I was out for a lovely, autumnal dog walk , when I spotted this:

A beautifully carved pumpkin containing fairy lights – fantastic! Of course, Halloween will soon be upon us but since our sons have grown up, it’s not really had much impact for us.

Last year, we were in France on the 31st Oct and I have noticed that Halloween has become more popular there, over the years. The cynic in me says that this is probably for commercial reasons, as the supermarkets see it as a great marketing opportunity.

Seeing the pumpkin and thinking about France, led my mind to musing about haunted places in France. After all, a country with such a bloody history and so many castles must have many spooky sites!

Time for some research! I had some suggestions for the most haunted places in France, some of which I had visited, but I was interested to find out more.

In no particular order, let’s start with some of the ones that can be found in or near Paris.

  • The Palace of Versailles I have visited the Palace and gardens in winter and it was freezing! Even the fountains were frozen midflow. I didn’t see any ghosts but I wouldn’t be surprised if the Palace and gardens were haunted by the ghost of Marie-Antoinette, as has been suggested. She lived here, in this opulent palace, with her husband King Louis XV1 and their children. When the Revolution took place, the last Queen of France was captured and sent to the guillotine on Oct 16 1793.
Photo by Jo Kassis on Pexels.com
  • Père Lachaise cemetery, Paris I guess a graveyard might be an obvious place to be haunted.  This particular one has more than 300,000 tombs and graves. There are some really famous people buried here, including Édith Piaf, Oscar Wilde, Molière and Marcel Proust and not forgetting Jim Morrison from The Doors.
  • Paris Catacombs This is somewhere I have never visited but that has long been on my list. The Catacombs are a network of tunnels (300km) that are used as an ossuary for millions of people and were opened to the public in 1874. It is thought that the Catacombs hold the remains of over 6 million people.  Before becoming Catacombs, these tunnels were part of a limestone quarry. In 1786, to fight the epidemics and illnesses that were devastating the city’s population, the Government decided to move the corpses and skeletons of various cemeteries to the tunnels. Only a small portion of the tunnels is open to tourists.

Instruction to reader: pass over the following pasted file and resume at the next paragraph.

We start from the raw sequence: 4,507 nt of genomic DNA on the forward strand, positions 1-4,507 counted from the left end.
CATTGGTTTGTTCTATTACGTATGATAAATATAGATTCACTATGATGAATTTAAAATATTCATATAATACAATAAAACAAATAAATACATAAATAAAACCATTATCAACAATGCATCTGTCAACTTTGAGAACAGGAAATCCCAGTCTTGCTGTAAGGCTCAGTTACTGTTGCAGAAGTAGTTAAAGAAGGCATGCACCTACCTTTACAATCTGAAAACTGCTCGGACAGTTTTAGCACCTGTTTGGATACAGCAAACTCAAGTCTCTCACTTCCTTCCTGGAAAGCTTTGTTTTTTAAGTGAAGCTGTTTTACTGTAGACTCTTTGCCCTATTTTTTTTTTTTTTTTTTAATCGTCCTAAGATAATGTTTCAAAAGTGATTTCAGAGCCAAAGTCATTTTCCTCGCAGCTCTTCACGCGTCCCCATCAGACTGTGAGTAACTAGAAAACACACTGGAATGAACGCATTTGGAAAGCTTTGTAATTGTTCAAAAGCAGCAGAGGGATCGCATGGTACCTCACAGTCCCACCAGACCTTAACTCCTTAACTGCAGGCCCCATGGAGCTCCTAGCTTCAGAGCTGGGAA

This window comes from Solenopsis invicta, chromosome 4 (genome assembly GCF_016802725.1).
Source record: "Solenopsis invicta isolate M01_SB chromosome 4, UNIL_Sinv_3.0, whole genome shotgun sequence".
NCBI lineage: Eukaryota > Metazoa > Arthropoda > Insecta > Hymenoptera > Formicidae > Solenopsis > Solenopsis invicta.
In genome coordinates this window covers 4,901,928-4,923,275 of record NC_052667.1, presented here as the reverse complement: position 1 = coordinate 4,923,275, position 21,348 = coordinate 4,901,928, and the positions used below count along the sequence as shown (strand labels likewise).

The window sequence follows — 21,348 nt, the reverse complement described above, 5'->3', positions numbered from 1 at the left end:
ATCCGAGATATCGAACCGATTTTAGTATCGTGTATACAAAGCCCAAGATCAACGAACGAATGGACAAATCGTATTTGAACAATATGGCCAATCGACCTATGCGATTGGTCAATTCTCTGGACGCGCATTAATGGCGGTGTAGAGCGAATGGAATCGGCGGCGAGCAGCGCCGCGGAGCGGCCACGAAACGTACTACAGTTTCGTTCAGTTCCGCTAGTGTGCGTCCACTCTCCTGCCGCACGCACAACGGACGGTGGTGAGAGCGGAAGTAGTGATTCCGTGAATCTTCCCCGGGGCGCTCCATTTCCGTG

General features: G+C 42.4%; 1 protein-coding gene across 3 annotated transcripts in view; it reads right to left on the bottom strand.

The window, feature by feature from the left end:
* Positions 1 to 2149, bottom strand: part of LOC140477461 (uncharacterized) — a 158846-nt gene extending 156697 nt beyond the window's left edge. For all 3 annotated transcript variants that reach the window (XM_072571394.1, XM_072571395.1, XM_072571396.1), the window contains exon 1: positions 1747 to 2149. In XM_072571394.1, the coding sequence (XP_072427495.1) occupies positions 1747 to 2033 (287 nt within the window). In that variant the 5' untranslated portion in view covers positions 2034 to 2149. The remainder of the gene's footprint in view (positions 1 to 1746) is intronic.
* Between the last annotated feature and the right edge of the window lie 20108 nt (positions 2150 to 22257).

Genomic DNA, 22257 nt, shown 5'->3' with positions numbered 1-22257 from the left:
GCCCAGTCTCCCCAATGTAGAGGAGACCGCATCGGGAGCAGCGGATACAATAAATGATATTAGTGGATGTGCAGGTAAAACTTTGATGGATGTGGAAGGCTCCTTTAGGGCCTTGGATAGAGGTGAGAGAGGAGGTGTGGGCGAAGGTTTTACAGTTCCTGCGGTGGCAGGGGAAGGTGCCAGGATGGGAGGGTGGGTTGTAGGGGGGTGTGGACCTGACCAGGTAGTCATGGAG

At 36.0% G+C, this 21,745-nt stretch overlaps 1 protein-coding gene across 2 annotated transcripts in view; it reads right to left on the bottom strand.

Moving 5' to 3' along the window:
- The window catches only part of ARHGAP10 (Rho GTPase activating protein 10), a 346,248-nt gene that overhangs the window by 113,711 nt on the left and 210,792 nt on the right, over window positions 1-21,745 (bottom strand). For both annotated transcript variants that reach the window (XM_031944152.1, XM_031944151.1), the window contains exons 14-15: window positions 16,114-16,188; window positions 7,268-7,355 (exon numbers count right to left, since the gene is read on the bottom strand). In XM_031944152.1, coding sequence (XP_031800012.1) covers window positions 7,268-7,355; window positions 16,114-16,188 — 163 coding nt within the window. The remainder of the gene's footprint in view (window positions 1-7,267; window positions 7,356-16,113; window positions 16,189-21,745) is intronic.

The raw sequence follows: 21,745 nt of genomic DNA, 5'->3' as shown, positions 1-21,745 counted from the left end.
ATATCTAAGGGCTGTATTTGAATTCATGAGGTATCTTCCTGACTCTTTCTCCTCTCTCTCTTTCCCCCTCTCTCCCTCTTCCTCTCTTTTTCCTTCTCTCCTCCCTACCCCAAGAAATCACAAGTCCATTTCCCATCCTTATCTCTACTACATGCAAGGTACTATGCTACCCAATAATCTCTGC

Image by Hartmut Kellner from Pixabay

Mont St Michel is one of the most well known of France’s tourist attractions and a UNESCO World Heritage Site. I have been here on several occasions and it has always been crowded , so not much atmosphere – haunted or otherwise! Of course, it is the most beautiful place, especially viewed from a distance. I think that knowing that the islet is cut off at high tide, adds to the mystery.

According to legend, the Archangel Michael appeared to Saint Aubert, instructing him to build an abbey on the rocky islet. This he chose to ignore. and, as a result, the Archangel burnt a hole in his skull. Charming! This persuaded him to start building.

A famous battle of the Hundred Years’ War was fought here. Captain Louis d’Estouteville and his men killed more than 2,000 Englishmen. The story goes that the sand was stained red with their blood and that their spirits haunt the island, along with those of many monks and Captain d’Estouteville.

  • Abbaye Royale de Fontevraud This last one has not appeared in any research that I have done but is a personal choice. As a young teacher, I spent one summer at the Abbey, on a restoration project.  The Abbey is where you can see the tombstone effigies of Henry II, Eleanor of Aquitaine and Richard the Lionheart who are buried here. I didn’t see any ghosts while I was there but we were living on site and there was definitely a very special atmosphere that is difficult to describe but I can remember quite clearly, particularly at night. Or perhaps it was just a case of an overactive imagination!

Happy Halloween!